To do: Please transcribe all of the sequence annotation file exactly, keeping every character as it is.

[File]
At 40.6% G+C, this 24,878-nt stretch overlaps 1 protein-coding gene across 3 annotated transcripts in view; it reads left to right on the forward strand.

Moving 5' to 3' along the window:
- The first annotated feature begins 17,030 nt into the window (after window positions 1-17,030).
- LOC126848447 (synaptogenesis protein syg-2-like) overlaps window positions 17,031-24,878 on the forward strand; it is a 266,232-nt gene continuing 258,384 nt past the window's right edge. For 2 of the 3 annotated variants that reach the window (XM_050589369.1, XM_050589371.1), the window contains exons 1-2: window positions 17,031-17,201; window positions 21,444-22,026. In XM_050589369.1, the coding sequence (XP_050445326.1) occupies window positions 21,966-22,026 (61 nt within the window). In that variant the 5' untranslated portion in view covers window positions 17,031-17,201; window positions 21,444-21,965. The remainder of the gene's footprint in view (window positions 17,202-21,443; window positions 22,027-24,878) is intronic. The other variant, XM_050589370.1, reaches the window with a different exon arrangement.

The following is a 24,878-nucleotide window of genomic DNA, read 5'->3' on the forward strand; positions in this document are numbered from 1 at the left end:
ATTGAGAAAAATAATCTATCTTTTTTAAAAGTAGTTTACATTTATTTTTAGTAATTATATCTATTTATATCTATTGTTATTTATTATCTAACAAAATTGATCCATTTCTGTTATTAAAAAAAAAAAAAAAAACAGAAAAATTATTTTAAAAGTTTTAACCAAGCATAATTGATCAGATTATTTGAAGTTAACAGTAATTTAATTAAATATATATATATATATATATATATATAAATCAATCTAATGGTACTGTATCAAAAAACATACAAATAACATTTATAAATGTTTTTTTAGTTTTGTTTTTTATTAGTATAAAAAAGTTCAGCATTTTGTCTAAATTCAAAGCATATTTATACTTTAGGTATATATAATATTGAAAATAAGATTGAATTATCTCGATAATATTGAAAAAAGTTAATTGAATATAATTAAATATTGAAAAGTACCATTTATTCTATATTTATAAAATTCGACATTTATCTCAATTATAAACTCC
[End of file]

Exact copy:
At 40.6% G+C, this 24,878-nt stretch overlaps 1 protein-coding gene across 3 annotated transcripts in view; it reads left to right on the forward strand.

Moving 5' to 3' along the window:
- The first annotated feature begins 17,030 nt into the window (after window positions 1-17,030).
- LOC126848447 (synaptogenesis protein syg-2-like) overlaps window positions 17,031-24,878 on the forward strand; it is a 266,232-nt gene continuing 258,384 nt past the window's right edge. For 2 of the 3 annotated variants that reach the window (XM_050589369.1, XM_050589371.1), the window contains exons 1-2: window positions 17,031-17,201; window positions 21,444-22,026. In XM_050589369.1, the coding sequence (XP_050445326.1) occupies window positions 21,966-22,026 (61 nt within the window). In that variant the 5' untranslated portion in view covers window positions 17,031-17,201; window positions 21,444-21,965. The remainder of the gene's footprint in view (window positions 17,202-21,443; window positions 22,027-24,878) is intronic. The other variant, XM_050589370.1, reaches the window with a different exon arrangement.

The following is a 24,878-nucleotide window of genomic DNA, read 5'->3' on the forward strand; positions in this document are numbered from 1 at the left end:
ATTGAGAAAAATAATCTATCTTTTTTAAAAGTAGTTTACATTTATTTTTAGTAATTATATCTATTTATATCTATTGTTATTTATTATCTAACAAAATTGATCCATTTCTGTTATTAAAAAAAAAAAAAAAAACAGAAAAATTATTTTAAAAGTTTTAACCAAGCATAATTGATCAGATTATTTGAAGTTAACAGTAATTTAATTAAATATATATATATATATATATATATATAAATCAATCTAATGGTACTGTATCAAAAAACATACAAATAACATTTATAAATGTTTTTTTAGTTTTGTTTTTTATTAGTATAAAAAAGTTCAGCATTTTGTCTAAATTCAAAGCATATTTATACTTTAGGTATATATAATATTGAAAATAAGATTGAATTATCTCGATAATATTGAAAAAAGTTAATTGAATATAATTAAATATTGAAAAGTACCATTTATTCTATATTTATAAAATTCGACATTTATCTCAATTATAAACTCC